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Women's World Cup lives on in German memories

Published: Tuesday 17 January 2012, 8.28CET
Six months on from Germany's record-breaking FIFA Women's World Cup, DFB women's and girls' football head Heike Ullrich looks back at the tournament and assesses its legacy.
by Martyn Hindley
Women's World Cup lives on in German memories
Germany fans packed out Berlin's Olympiastadion in June ©AFP
Published: Tuesday 17 January 2012, 8.28CET

Women's World Cup lives on in German memories

Six months on from Germany's record-breaking FIFA Women's World Cup, DFB women's and girls' football head Heike Ullrich looks back at the tournament and assesses its legacy.

Exactly six months ago the biggest female tournament in European football history concluded with Japan lifting the FIFA Women's World Cup in Frankfurt, after an event in Germany watched by 845,711 fans over 32 games – including a continental record 73,680 for the official opener between the hosts and Canada at Berlin's Olympiastadion. Heike Ullrich, head of the German Football Association (DFB) women's and girls' football department, looks back at the tournament and forward to May's UEFA Women's Champions League final in Munich.

UEFA.com: Six months have passed since the staging of the Women's World Cup; how do you reflect on the tournament now?

Heike Ullrich: We are still proud of hosting that amazing event in Germany and we learned a lot from it. We learned that we can touch people all over the country with women's football – and that was the best message we could send out, even if we couldn't make it to the final. We sold out stadiums for the semis and for the final, and that was just amazing for women's football in general. You still feel the spirit – people are still involved and touched by women's football, and we see it with the numbers at the stadiums, for example for women's club competitions. It has raised the number of spectators there around 40%.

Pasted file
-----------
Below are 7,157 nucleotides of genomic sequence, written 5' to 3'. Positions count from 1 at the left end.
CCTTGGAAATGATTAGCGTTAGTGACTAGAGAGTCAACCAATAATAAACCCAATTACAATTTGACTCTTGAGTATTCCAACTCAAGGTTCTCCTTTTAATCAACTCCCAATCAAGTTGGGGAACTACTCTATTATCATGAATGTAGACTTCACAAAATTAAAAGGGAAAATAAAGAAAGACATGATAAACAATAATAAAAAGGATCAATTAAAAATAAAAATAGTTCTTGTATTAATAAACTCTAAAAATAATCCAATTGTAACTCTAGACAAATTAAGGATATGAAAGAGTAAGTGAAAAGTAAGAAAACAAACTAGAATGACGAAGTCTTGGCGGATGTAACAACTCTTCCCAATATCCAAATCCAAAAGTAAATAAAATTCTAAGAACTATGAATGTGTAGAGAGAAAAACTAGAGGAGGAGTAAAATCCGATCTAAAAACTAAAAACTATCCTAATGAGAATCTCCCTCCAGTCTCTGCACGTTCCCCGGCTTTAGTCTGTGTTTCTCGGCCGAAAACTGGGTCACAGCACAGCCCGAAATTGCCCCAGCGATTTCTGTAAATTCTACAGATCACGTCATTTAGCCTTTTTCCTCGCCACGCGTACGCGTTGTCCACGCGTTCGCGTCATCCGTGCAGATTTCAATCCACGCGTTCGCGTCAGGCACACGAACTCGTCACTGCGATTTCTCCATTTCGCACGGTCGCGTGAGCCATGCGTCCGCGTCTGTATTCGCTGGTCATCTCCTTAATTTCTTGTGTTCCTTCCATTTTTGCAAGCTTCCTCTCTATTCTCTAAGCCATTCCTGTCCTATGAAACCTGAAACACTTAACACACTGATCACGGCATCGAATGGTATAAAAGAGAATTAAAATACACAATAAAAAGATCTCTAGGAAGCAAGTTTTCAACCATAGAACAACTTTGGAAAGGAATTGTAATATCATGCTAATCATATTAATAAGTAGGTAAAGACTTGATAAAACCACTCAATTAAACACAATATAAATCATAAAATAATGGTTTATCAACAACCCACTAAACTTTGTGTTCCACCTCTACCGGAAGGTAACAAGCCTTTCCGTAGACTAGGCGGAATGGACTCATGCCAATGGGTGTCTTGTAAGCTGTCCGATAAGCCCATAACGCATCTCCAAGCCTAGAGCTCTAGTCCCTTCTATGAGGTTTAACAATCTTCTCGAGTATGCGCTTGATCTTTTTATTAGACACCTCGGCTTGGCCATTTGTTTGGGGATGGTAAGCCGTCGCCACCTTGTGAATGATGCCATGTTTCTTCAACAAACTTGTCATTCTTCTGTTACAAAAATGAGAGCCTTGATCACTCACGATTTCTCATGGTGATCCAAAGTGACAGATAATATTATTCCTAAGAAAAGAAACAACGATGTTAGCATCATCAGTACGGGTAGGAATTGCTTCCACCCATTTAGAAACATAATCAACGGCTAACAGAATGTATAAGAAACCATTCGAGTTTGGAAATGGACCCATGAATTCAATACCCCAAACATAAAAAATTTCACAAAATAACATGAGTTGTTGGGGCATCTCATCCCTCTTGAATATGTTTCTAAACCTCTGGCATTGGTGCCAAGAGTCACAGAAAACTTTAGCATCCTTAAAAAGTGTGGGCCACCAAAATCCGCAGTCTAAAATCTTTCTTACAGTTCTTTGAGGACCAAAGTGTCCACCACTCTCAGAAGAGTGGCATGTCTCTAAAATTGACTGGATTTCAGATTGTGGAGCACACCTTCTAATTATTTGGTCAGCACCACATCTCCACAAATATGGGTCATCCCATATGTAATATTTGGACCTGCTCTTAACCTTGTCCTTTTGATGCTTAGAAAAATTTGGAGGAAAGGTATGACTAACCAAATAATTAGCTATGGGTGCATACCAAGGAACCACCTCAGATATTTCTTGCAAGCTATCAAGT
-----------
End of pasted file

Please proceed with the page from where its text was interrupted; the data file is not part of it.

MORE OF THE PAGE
UEFA.com: In May the UEFA Women's Champions League final as well as the men's decider come to Munich; how are people looking forward to these occasions?

Ullrich: Germany is already crazy about these two Champions League finals taking place in Munich in May. And for women's football it's a new chance, a year after the World Cup, to have a fantastic event. Personally, I was happy with the draw as it's possible to have two German teams in the women's final, and as a German I can say that it would be nice to have this outcome! Of course it's still a big challenge to fill a huge capacity stadium which we will have for the women's final, and we will try to do our best so we are good hosts for these two teams that then also give their best on the pitch. And again, the branding from UEFA is fantastic – I personally like it, I love it.

UEFA.com: You have raised the bar so high with the Women's World Cup, and we know you will do the same for the Women's Champions League. How can you transfer that to the Frauen Bundesliga and the grassroots?

Ullrich: The development of grassroots women's football and the Bundesliga is a step-by-step process, achieved between the federation and the clubs. So every step we define for the clubs and the Frauen Bundesliga is pre-discussed with the clubs. Of course, we try to make these steps as big as possible, but also not too big, to avoid losing teams because they can't manage to reach that high. But we have to bother them a little bit, and always give them challenges, so they see they too have to improve and they do, fortunately, so there's quite a good relationship.

Last updated: 12/04/12 3.35CET

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